BY ANGÉLICA ACEVEDO
Queens Congresswoman Carolyn Maloney is calling for Congress and the White House to provide relief for the United States Postal Service in the next COVID-19 stimulus package after learning about the devastating impact the crisis has had on their finances.
Postmaster General of the United States and Chief Executive Officer Megan J. Brennan spoke about the financial struggles USPS is currently facing as well as the steps Congress and President Donald Trump must take to ensure continued delivery of essential information, packages, and services during a video briefing with the members of Congress’ Committee on Oversight and Reform, chaired by Maloney, on Thursday, April 9.
“I want to commend the brave men and women of the Postal Service for all they are doing in the midst of this pandemic,” Maloney said. “The Postal Service is holding on for dear life, and unless Congress and the White House provide meaningful relief in the next stimulus bill, the Postal Service could cease to exist.”
The Postal Service is made up of more than 31,600 retail locations and employs more than 650,000 people in the country. It also undergirds a more than $1.7 trillion mailing industry that employs more than 7.5 million people.
Brennan emphasized the Postal Service will “run out of cash this fiscal year” without help from Congress and the White House administration, they also anticipate a “$13 billion revenue loss directly to COVID-19 this fiscal year and a $54.3 billion additional losses over ten years,” according to Maloney’s office.
The bipartisan Postal Service Board of Governors, appointed by President Trump, asked Congress to provide the Postal Service with a $25 billion emergency appropriations to offset coronavirus-related losses, $25 billion grant to fund “shovel-ready” projects to modernize the Postal Service, and access to $25 billion in unrestricted borrowing authority from Treasury.
QNS previously reported post offices in Ridgewood and Middle Village have struggled to get Queens residents their mail as call out rates increase, which they say is due to a lack of communication from management in terms of positive COVID-19 cases within their facilities as well as a lack of thorough cleaning of their workplaces and equipment.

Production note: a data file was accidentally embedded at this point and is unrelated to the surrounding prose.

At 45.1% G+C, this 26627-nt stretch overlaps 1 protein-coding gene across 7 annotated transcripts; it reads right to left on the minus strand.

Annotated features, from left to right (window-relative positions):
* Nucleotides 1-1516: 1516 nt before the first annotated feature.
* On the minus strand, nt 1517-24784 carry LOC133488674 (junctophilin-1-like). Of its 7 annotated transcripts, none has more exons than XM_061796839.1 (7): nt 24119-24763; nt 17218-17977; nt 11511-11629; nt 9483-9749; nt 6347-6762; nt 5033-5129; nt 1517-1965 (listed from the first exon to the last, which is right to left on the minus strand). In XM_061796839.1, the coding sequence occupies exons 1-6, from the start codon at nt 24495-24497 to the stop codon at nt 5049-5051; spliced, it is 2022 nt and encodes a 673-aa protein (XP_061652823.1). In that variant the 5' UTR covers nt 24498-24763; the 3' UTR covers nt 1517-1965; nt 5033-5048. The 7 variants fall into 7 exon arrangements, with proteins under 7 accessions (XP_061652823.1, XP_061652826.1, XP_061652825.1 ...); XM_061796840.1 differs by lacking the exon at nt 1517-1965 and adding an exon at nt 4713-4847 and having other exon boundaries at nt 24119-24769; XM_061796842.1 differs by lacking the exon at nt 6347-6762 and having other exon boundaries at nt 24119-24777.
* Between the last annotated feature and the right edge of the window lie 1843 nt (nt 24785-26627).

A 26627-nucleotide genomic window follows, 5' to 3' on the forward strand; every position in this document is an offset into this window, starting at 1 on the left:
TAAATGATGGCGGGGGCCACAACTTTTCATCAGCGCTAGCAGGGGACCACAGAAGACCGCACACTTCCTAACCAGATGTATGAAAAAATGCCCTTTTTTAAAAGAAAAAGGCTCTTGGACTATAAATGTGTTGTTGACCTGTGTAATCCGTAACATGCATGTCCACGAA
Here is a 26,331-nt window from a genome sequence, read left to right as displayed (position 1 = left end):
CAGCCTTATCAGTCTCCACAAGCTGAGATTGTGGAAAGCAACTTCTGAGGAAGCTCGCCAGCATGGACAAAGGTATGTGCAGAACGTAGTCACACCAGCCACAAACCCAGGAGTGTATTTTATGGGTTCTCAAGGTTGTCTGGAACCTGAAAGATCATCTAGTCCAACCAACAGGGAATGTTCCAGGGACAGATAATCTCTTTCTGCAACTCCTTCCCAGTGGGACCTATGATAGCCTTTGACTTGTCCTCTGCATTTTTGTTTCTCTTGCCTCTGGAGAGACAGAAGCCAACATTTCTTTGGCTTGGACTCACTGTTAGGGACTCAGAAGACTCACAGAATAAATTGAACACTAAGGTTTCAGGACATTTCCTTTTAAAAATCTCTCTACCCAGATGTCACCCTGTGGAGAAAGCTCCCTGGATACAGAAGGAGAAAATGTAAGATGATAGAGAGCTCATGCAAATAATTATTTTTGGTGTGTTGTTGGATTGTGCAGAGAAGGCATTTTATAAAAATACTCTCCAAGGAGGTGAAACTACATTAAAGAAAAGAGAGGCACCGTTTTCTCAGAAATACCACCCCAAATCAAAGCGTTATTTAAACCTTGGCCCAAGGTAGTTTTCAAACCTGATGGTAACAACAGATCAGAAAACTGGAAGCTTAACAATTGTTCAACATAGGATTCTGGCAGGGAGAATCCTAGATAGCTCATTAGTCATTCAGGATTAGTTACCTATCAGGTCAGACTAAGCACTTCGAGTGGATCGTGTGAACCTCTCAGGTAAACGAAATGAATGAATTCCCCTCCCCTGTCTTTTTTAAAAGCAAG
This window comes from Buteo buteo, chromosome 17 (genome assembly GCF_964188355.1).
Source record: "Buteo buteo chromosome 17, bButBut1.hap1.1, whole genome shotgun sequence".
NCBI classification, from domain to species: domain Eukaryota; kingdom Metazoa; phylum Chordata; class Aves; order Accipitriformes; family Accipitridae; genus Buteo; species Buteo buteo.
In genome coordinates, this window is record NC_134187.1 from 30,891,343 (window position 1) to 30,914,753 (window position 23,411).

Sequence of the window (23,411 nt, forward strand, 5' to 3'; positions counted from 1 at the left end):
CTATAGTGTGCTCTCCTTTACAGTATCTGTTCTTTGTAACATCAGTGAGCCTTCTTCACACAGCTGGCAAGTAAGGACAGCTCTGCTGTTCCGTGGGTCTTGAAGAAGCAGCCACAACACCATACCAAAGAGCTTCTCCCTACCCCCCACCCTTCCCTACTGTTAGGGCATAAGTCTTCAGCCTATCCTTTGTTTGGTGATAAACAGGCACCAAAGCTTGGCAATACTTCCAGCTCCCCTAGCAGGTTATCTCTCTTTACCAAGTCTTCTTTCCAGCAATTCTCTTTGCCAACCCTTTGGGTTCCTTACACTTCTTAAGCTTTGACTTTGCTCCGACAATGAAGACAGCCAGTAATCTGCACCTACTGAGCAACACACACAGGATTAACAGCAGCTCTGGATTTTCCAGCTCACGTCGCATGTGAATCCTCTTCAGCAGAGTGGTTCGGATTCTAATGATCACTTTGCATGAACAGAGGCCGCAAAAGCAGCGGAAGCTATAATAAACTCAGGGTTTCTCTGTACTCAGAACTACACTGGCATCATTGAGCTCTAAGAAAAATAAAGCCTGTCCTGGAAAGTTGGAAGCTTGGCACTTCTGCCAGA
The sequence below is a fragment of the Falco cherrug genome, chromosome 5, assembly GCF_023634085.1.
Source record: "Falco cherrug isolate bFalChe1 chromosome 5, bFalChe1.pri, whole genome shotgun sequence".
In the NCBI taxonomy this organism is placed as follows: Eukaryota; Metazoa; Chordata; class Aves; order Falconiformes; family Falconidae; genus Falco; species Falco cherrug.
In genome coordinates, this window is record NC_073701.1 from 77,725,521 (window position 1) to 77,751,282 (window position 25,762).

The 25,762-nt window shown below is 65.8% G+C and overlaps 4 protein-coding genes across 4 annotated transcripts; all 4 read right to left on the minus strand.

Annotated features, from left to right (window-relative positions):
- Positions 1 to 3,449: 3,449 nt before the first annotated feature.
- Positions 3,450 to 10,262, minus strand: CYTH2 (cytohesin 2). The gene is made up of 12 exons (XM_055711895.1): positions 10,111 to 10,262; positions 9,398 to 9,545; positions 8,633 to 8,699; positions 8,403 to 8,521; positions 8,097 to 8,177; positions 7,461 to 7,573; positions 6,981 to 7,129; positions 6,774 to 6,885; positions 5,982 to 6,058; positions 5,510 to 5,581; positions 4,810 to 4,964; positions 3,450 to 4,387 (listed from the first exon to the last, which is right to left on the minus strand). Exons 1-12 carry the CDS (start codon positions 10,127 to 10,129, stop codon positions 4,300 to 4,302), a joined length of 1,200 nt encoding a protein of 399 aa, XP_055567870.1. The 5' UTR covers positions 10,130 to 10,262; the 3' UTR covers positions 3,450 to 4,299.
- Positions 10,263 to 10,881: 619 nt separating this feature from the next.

A USPS spokesperson told QNS that as of March 30, 207 postal employees tested positive for COVID-19.
The letter carriers who spoke with QNS described a sense of unease and fear that they’re not only putting their lives at risk by delivering essential mail, but also their customers’ lives by unknowingly transmitting the virus through the mail.
While the World Health Organization and Center for Disease Control maintain there’s a low risk of catching the virus through the mail, there have been scientific studies that found the virus can live on certain surfaces for days, including for 24 hours on cardboard and 72 hours on plastic and steel.
National Security Subcommittee Chairman Stephen F. Lynch (D-Boston) mentioned the critical role postal service workers have during the pandemic.
“Reminiscent of their courageous service in response to 2001 anthrax attacks, the dedicated employees of the U.S. Postal Service are serving a critical role in our nationwide pandemic relief efforts — from delivering essential medical supplies and protective equipment to facilitating voting by mail in preparation for the 2020 election,” Lynch said in a statement. “As we develop additional stimulus legislation, it is imperative that we include robust funding for the Postal Service, our most trusted government institution, to ensure the continuation of vital services for the American people and protect the right of every citizen to vote in 2020.”
This story first appeared on qns.com.